We woke up Monday to wind! But we will not allow a little thing like 40 mph hour wind gusts keep us down, so we set out for our walk across the St Michael’s Mount causeway to meet Lord Saint Levan and explore the island. (We had planned on doing that Sunday, but got rained out.) So we drove down into Marazion to the car  park where Stu greeted us with some bad news….there was a “black flag,” meaning no boats would be running the shuttle to and from the mount! We could walk out on the causeway, but would have to stay on the mount til 10pm til the next low tide! OK…..plan B? We walked the beach in the wind, and walked halfway across the causeway to get some shots, and also climbed around on Chapel Rock. The wind and cold did not inhibit a group of surf schoolers from diving into the rough waters – perfect for surfing! There were also wind surfers and kite surfers enjoying the gusty gales. Just no boats.

So a bit windblown, we decided to go check out the town of Marazion. It was named for the Cornish for “Thursday Market,” and the town is still bustling with little shops and places to grab a bite or a pint. Our mission: to find someone to: 1. tell us about pasties (SHORT “A” SOUND), 2.say something in Cornish for us, and 3. tell us why Breton, Welsh, and Cornish are so similar.  We found a pasty  shop, Philps, right in the center of the square, and Liam happily obliged to grant us an interview, and in fact, met all three of our goals!! He gave us a HUGE pasty – like a cross between a stew and a pot pie, only hand-held in a pastry crust. The crust is crimped into a thick edge = miners used to take these in their lunch and held the thick part with their grubby hands. he also pronounced some things in Cornish, and explained the Celtic connection between Cornwall, Brittany and Wales. Check! Our one-stop interview. Thanks, Liam!!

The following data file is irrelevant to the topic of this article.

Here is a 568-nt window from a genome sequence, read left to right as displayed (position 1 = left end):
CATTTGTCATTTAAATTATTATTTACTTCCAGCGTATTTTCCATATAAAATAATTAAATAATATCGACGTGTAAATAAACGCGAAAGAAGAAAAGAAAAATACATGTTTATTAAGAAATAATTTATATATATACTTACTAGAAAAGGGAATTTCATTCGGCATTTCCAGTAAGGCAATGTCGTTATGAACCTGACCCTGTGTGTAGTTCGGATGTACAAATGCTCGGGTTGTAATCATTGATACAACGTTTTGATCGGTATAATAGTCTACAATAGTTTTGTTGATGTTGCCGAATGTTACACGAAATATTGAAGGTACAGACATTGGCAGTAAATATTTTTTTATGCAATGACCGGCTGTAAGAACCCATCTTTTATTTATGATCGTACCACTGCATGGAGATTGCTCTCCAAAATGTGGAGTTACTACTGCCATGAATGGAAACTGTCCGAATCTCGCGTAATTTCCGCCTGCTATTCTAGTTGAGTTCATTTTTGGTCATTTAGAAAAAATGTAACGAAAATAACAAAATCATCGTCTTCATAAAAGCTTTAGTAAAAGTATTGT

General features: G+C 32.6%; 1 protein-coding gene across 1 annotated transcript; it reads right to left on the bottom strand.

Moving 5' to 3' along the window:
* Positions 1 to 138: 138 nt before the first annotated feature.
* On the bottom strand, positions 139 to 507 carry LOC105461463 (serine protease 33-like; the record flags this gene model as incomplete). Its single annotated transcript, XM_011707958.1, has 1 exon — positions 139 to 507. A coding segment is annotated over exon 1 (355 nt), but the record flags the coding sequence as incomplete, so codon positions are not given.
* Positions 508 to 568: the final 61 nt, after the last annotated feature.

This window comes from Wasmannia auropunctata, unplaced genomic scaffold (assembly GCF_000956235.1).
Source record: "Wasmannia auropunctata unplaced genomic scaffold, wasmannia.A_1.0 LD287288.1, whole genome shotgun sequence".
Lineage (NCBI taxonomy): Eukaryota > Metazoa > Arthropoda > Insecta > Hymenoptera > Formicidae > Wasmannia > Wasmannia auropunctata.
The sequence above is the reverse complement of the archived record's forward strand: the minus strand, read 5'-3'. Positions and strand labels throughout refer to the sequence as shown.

With all of that accomplished, we had to find something else to do with our time since the mount was inaccessible, We had planned a tour of the Minack Theatre, a few miles west. So, as usual, we asked a local where we should go beforehand. She suggested a town that sounded like “Mowzzle,” which she said was a proper fishing village. The pkace she said to go to lunch was 2 Fore Street. Why noey? But I had no idea what she said…so I had her write out the name of the village. MOUSEHOLE!!! Yes. it is true. So we drove down the tiny little roads (never good when the SatNav just calls something “ROAD!”) into  Mousehole. By now, the rain and clouds had cleared up, and the day turned delightful! Our lunch was fantastic, but the best part was the flapjack for dessert… best one ever! We wandered through the little street and around the mini harbor and soaked it all in. It really looks in places, like you are in teh Mediterranean or Caribbean and not SW England!

We continued on the Minack Theatre, which was begun in 1932 by Rowena Cade on a cliff basically in her back yard for she and her friends to perform in. Again, super scary roads. Courtney said “You just need to really hug the side of teh road… just not kiss it!” Perfect, We encountered coaches and huge tractors on the road… not even B road status! But the view we were greeted with was we neared Minack was simply stunning,,,, and when we arrived at the theatre, I was speechless. I did not even know how to begin filming this place. It is an open-air theatre perched on a cliff, with blue waves crashing about on the cliffs. Very dramatic setting to be sure. Phil, the theatre manager, was very busy with 700+ arriving for the evening show, but her still took time to talk to us about the history and workings of the theatre. “A Funny Thing Happened on the Way to the Forum: was showing that night, so we took a blanket, bought some more pasties, and took put seated on the grassy terrassed seating area, The show was quite entertaining, and the setting of the Cornish cliffs made for an unforgettable experience! A large rainbow even appeared in the sky during the performance,

Even though our day totally did not go as planned, it turned out to be very memorable…flexibility is the key, especially when plans get thwarted by weather or other things you cannot control. Gotta GO WITH THE FLOW… and sometimes it turns out better that you had anticipated!

Enjoying some unexpected journeys…